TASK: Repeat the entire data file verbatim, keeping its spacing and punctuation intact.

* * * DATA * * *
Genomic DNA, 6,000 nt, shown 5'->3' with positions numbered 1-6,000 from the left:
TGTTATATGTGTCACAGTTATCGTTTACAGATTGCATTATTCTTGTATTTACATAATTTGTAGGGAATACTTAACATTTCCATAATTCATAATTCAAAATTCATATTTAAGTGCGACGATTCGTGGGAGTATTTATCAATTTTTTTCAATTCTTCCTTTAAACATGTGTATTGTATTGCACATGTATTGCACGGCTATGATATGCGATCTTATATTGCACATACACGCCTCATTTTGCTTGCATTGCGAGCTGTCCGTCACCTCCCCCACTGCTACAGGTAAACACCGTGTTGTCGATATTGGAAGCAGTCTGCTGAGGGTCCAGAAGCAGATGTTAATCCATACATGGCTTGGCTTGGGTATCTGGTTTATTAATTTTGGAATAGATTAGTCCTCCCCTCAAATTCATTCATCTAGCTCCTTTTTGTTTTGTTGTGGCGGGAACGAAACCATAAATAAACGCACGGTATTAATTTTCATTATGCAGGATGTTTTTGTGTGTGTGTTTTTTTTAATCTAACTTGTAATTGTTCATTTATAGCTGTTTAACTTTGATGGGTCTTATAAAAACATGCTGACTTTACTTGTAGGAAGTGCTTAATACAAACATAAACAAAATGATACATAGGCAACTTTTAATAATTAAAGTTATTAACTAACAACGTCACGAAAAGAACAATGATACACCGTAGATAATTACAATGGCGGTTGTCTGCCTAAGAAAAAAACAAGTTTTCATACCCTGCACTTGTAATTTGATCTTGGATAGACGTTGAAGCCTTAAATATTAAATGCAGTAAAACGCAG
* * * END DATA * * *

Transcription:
Genomic DNA, 6,000 nt, shown 5'->3' with positions numbered 1-6,000 from the left:
TGTTATATGTGTCACAGTTATCGTTTACAGATTGCATTATTCTTGTATTTACATAATTTGTAGGGAATACTTAACATTTCCATAATTCATAATTCAAAATTCATATTTAAGTGCGACGATTCGTGGGAGTATTTATCAATTTTTTTCAATTCTTCCTTTAAACATGTGTATTGTATTGCACATGTATTGCACGGCTATGATATGCGATCTTATATTGCACATACACGCCTCATTTTGCTTGCATTGCGAGCTGTCCGTCACCTCCCCCACTGCTACAGGTAAACACCGTGTTGTCGATATTGGAAGCAGTCTGCTGAGGGTCCAGAAGCAGATGTTAATCCATACATGGCTTGGCTTGGGTATCTGGTTTATTAATTTTGGAATAGATTAGTCCTCCCCTCAAATTCATTCATCTAGCTCCTTTTTGTTTTGTTGTGGCGGGAACGAAACCATAAATAAACGCACGGTATTAATTTTCATTATGCAGGATGTTTTTGTGTGTGTGTTTTTTTTAATCTAACTTGTAATTGTTCATTTATAGCTGTTTAACTTTGATGGGTCTTATAAAAACATGCTGACTTTACTTGTAGGAAGTGCTTAATACAAACATAAACAAAATGATACATAGGCAACTTTTAATAATTAAAGTTATTAACTAACAACGTCACGAAAAGAACAATGATACACCGTAGATAATTACAATGGCGGTTGTCTGCCTAAGAAAAAAACAAGTTTTCATACCCTGCACTTGTAATTTGATCTTGGATAGACGTTGAAGCCTTAAATATTAAATGCAGTAAAACGCAG